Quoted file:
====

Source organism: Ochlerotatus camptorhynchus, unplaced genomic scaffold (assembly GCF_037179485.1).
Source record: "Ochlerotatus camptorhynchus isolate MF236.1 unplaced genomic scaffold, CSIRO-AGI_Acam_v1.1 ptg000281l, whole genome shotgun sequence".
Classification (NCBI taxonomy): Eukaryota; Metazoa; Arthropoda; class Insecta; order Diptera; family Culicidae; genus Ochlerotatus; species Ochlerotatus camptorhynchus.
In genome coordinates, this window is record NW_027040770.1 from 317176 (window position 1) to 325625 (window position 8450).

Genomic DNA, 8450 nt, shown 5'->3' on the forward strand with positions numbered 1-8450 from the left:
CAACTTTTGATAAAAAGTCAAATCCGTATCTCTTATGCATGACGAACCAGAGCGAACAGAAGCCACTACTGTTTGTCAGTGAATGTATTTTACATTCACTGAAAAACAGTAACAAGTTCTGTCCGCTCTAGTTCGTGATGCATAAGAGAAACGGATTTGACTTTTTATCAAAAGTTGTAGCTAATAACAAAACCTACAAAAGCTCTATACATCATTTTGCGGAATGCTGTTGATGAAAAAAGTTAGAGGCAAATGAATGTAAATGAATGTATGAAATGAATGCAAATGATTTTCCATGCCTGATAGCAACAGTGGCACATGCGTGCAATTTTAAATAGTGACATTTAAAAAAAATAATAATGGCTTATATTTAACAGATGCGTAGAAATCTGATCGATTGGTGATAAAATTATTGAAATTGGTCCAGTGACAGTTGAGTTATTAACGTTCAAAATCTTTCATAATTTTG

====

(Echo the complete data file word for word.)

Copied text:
Source organism: Ochlerotatus camptorhynchus, unplaced genomic scaffold (assembly GCF_037179485.1).
Source record: "Ochlerotatus camptorhynchus isolate MF236.1 unplaced genomic scaffold, CSIRO-AGI_Acam_v1.1 ptg000281l, whole genome shotgun sequence".
Classification (NCBI taxonomy): Eukaryota; Metazoa; Arthropoda; class Insecta; order Diptera; family Culicidae; genus Ochlerotatus; species Ochlerotatus camptorhynchus.
In genome coordinates, this window is record NW_027040770.1 from 317176 (window position 1) to 325625 (window position 8450).

Genomic DNA, 8450 nt, shown 5'->3' on the forward strand with positions numbered 1-8450 from the left:
CAACTTTTGATAAAAAGTCAAATCCGTATCTCTTATGCATGACGAACCAGAGCGAACAGAAGCCACTACTGTTTGTCAGTGAATGTATTTTACATTCACTGAAAAACAGTAACAAGTTCTGTCCGCTCTAGTTCGTGATGCATAAGAGAAACGGATTTGACTTTTTATCAAAAGTTGTAGCTAATAACAAAACCTACAAAAGCTCTATACATCATTTTGCGGAATGCTGTTGATGAAAAAAGTTAGAGGCAAATGAATGTAAATGAATGTATGAAATGAATGCAAATGATTTTCCATGCCTGATAGCAACAGTGGCACATGCGTGCAATTTTAAATAGTGACATTTAAAAAAAATAATAATGGCTTATATTTAACAGATGCGTAGAAATCTGATCGATTGGTGATAAAATTATTGAAATTGGTCCAGTGACAGTTGAGTTATTAACGTTCAAAATCTTTCATAATTTTG